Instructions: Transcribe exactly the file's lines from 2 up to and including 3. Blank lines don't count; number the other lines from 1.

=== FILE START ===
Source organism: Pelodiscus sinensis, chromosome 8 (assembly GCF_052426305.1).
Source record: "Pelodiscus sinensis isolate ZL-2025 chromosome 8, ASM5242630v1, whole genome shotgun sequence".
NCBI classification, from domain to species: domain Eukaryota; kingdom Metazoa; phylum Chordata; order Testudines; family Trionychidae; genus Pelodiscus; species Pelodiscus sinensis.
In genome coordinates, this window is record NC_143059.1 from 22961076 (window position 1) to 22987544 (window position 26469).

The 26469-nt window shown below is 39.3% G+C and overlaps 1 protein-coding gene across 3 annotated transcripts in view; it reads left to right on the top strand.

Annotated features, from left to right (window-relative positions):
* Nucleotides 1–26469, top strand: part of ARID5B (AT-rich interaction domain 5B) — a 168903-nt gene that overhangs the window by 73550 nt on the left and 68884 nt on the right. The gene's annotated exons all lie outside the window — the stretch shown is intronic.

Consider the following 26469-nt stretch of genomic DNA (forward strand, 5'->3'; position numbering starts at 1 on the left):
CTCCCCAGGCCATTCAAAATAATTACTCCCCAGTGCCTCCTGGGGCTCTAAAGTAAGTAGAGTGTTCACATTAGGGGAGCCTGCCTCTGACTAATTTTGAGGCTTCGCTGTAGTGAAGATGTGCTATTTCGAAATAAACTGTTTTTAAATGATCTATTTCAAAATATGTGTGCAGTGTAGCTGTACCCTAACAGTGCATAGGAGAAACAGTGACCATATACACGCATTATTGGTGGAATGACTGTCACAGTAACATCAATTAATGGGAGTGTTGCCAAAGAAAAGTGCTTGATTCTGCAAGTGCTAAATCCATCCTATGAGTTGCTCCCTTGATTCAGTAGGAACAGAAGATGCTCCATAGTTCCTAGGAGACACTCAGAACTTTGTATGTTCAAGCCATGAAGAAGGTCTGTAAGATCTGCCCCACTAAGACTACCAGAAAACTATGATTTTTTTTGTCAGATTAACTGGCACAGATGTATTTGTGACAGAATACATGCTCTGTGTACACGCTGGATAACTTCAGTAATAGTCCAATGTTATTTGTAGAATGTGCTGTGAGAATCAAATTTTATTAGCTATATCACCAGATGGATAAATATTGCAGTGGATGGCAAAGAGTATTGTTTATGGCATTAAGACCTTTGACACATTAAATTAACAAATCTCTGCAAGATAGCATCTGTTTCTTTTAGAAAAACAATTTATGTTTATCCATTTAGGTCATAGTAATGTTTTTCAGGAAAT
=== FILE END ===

Source record: "Pelodiscus sinensis isolate ZL-2025 chromosome 8, ASM5242630v1, whole genome shotgun sequence".
NCBI classification, from domain to species: domain Eukaryota; kingdom Metazoa; phylum Chordata; order Testudines; family Trionychidae; genus Pelodiscus; species Pelodiscus sinensis.